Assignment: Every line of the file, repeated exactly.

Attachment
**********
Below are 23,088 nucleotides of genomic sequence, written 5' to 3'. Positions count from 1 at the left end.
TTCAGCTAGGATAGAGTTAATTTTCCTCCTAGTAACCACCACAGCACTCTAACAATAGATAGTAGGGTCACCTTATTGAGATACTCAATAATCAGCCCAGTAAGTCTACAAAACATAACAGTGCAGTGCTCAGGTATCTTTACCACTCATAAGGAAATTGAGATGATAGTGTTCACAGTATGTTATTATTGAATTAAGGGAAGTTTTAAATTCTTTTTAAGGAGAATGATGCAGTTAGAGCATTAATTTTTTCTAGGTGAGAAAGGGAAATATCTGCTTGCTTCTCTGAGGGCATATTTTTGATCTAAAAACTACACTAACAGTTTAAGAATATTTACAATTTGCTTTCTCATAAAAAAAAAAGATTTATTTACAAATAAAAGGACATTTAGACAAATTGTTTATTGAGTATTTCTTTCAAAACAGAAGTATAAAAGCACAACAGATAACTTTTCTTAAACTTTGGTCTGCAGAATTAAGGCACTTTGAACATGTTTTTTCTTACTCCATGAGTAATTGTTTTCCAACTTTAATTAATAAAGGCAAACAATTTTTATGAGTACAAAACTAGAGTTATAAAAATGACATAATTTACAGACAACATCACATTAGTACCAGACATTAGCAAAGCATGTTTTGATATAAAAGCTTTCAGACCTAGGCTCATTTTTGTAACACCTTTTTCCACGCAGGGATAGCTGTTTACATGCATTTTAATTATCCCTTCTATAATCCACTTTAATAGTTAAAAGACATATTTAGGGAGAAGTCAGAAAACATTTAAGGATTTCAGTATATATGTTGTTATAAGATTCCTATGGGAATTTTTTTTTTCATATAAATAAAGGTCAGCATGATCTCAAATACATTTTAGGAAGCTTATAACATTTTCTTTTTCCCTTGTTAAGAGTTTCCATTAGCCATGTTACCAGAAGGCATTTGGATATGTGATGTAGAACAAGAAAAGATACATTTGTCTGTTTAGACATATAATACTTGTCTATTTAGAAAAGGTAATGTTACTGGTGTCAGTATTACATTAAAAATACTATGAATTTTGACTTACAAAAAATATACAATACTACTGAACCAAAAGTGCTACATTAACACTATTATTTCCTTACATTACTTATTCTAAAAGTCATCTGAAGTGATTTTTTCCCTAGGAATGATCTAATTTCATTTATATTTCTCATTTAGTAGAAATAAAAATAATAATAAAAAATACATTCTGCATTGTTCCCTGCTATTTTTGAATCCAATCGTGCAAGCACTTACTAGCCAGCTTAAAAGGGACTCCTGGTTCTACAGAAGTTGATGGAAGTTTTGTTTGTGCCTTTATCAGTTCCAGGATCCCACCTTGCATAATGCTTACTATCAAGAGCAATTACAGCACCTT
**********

Below are 23,088 nucleotides of genomic sequence, written 5' to 3'. Positions count from 1 at the left end.
TTCAGCTAGGATAGAGTTAATTTTCCTCCTAGTAACCACCACAGCACTCTAACAATAGATAGTAGGGTCACCTTATTGAGATACTCAATAATCAGCCCAGTAAGTCTACAAAACATAACAGTGCAGTGCTCAGGTATCTTTACCACTCATAAGGAAATTGAGATGATAGTGTTCACAGTATGTTATTATTGAATTAAGGGAAGTTTTAAATTCTTTTTAAGGAGAATGATGCAGTTAGAGCATTAATTTTTTCTAGGTGAGAAAGGGAAATATCTGCTTGCTTCTCTGAGGGCATATTTTTGATCTAAAAACTACACTAACAGTTTAAGAATATTTACAATTTGCTTTCTCATAAAAAAAAAAGATTTATTTACAAATAAAAGGACATTTAGACAAATTGTTTATTGAGTATTTCTTTCAAAACAGAAGTATAAAAGCACAACAGATAACTTTTCTTAAACTTTGGTCTGCAGAATTAAGGCACTTTGAACATGTTTTTTCTTACTCCATGAGTAATTGTTTTCCAACTTTAATTAATAAAGGCAAACAATTTTTATGAGTACAAAACTAGAGTTATAAAAATGACATAATTTACAGACAACATCACATTAGTACCAGACATTAGCAAAGCATGTTTTGATATAAAAGCTTTCAGACCTAGGCTCATTTTTGTAACACCTTTTTCCACGCAGGGATAGCTGTTTACATGCATTTTAATTATCCCTTCTATAATCCACTTTAATAGTTAAAAGACATATTTAGGGAGAAGTCAGAAAACATTTAAGGATTTCAGTATATATGTTGTTATAAGATTCCTATGGGAATTTTTTTTTTCATATAAATAAAGGTCAGCATGATCTCAAATACATTTTAGGAAGCTTATAACATTTTCTTTTTCCCTTGTTAAGAGTTTCCATTAGCCATGTTACCAGAAGGCATTTGGATATGTGATGTAGAACAAGAAAAGATACATTTGTCTGTTTAGACATATAATACTTGTCTATTTAGAAAAGGTAATGTTACTGGTGTCAGTATTACATTAAAAATACTATGAATTTTGACTTACAAAAAATATACAATACTACTGAACCAAAAGTGCTACATTAACACTATTATTTCCTTACATTACTTATTCTAAAAGTCATCTGAAGTGATTTTTTCCCTAGGAATGATCTAATTTCATTTATATTTCTCATTTAGTAGAAATAAAAATAATAATAAAAAATACATTCTGCATTGTTCCCTGCTATTTTTGAATCCAATCGTGCAAGCACTTACTAGCCAGCTTAAAAGGGACTCCTGGTTCTACAGAAGTTGATGGAAGTTTTGTTTGTGCCTTTATCAGTTCCAGGATCCCACCTTGCATAATGCTTACTATCAAGAGCAATTACAGCACCTT